Devon Pension Fund has joined the ranks of asset owners making net-zero pledges, setting a deadline of 2050 for this to be achieved.
Announced yesterday, the decision follows a meeting of the investment and pension fund committee last Friday, where committee members are said to have “signed up to a commitment drawn up by the Institutional Investors Group on Climate Change” (IIGCC).
The IIGCC has been developing a net-zero investment framework to help investors maximise the contribution they make in tackling climate change.
In a press release, Devon County Council also said the investment and pension fund committee had pledged to work with Brunel Pension Partnership to decarbonise all its current investments at a rate of 7% per annum and to increase investments into carbon solutions.
The £4.9bn (€5.7bn) pension fund has also committed to invest more than £200m in renewable energy infrastructure funds via Brunel, the asset pool it is a part of.
Councillor Ray Bloxham, chair of the investment and pension fund committee, indicated the local authority pension fund would not be jumping to exit certain sectors to achieve its net-zero goal.
“[S]imply pulling the plug on investing in carbon intensive industries isn’t the answer because they are inextricably linked to the very industries that are working to find sustainable solutions,” he said, giving the example of the steel industry, which was vital in the production of wind turbines.
“To achieve real emissions reductions, it is vital we engage with the companies we are invested in, to hold them to take responsibility for their product throughout its usage, not just in its manufacture,” said Bloxham. “By doing this we aim to contribute to making real carbon reductions globally.”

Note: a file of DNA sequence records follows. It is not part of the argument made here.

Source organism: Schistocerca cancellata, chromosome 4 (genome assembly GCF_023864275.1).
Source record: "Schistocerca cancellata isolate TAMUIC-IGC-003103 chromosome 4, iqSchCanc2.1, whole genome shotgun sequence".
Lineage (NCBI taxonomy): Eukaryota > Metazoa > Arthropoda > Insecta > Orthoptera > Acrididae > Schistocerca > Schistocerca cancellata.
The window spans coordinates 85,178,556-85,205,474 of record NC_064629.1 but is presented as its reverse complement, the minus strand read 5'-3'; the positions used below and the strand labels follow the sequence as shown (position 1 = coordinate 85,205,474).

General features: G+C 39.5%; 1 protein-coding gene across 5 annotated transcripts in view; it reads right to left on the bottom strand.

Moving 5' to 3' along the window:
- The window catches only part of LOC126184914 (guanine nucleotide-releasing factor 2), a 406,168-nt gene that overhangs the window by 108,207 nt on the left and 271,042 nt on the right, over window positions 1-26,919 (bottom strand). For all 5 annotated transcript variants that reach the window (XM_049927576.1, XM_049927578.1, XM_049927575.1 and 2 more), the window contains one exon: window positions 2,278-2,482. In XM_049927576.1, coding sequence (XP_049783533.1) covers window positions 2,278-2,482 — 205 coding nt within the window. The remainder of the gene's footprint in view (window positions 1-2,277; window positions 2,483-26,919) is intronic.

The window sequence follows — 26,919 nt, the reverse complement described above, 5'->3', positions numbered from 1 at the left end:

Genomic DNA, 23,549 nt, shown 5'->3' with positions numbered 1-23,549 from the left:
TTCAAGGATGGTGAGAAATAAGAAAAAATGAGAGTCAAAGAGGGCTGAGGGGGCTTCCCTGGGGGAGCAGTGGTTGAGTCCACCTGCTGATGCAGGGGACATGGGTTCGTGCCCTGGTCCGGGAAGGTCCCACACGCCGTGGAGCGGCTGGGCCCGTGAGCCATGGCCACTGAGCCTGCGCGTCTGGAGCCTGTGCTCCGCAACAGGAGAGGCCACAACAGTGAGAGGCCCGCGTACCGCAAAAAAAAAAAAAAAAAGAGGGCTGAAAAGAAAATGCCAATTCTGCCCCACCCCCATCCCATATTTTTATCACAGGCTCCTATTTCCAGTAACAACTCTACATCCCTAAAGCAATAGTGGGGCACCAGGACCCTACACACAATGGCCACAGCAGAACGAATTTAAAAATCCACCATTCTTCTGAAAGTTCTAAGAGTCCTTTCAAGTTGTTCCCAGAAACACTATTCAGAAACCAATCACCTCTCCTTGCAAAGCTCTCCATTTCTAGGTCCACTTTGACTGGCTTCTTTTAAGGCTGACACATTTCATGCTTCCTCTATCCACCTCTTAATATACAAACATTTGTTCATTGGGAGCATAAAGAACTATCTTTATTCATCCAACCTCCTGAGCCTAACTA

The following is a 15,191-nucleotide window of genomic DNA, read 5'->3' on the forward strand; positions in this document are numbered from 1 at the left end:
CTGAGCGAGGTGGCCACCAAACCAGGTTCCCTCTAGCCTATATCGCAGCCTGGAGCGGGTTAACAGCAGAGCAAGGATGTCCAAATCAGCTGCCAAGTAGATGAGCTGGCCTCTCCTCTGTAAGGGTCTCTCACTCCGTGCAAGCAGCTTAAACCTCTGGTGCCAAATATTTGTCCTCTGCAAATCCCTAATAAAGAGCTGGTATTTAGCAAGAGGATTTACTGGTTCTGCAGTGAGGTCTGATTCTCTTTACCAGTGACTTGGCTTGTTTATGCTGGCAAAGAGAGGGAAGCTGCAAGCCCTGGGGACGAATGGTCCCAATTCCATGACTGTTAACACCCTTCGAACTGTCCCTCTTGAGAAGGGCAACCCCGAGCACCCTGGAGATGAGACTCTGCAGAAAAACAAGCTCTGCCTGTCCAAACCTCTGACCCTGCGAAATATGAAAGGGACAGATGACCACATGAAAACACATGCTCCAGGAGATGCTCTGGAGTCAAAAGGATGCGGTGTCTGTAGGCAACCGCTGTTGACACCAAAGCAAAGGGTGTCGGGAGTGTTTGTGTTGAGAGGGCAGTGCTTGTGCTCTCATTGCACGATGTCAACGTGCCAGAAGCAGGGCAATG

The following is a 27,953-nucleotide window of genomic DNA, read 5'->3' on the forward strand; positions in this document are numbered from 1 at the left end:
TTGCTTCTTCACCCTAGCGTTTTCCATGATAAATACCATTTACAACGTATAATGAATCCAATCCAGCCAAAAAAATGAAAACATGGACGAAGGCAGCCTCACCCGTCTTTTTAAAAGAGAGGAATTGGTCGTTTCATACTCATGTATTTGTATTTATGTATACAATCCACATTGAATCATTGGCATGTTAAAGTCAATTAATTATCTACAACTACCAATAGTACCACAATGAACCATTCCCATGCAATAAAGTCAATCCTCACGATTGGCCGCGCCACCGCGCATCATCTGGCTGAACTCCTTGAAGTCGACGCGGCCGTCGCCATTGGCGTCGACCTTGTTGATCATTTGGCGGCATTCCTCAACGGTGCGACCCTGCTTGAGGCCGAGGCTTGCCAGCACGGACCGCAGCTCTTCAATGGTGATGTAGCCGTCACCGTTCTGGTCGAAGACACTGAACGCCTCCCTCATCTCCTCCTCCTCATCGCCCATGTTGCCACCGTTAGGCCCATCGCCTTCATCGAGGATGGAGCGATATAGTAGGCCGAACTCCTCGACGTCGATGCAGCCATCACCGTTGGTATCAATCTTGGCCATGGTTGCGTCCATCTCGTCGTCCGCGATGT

NBIM puts Japan’s Kirin on watch as firm exits Myanmar army link
The Norwegian oil fund has disclosed it is putting the Japanese drinks company Kirin Holdings under observation, because of its business partnership with the Myanmar army – a link the firm has vowed to sever following last month’s military coup.
Norges Bank Investment Management (NBIM), which runs the Government Pension Fund Global (GPFG), announced the decision this morning along with other ethically-motivated moves regarding the stock of Germany’s ThyssenKrupp and Atal in Poland.
The Norwegian central bank subsidiary – which had $277m (€230m) of equity investments in Kirin Holdings at the end of 2020, a 1.29% stake – said: “The Council on Ethics has recommended to place the company under observation based on Kirin’s business cooperation with an organisation with ties to the military in Myanmar.
“Kirin has recently announced an intention to end this business cooperation, and the implementation of this will be followed up as a part of the observation,” it said.
The Japanese company announced on 5 February that it was “deeply concerned” by the recent actions of the military in Myanmar, which it said went against its standards and human rights policy.
“Anti-corruption is an ownership issue of priority for Norges Bank Investment Management, where we have presented public expectations”
Norges Bank Investment Management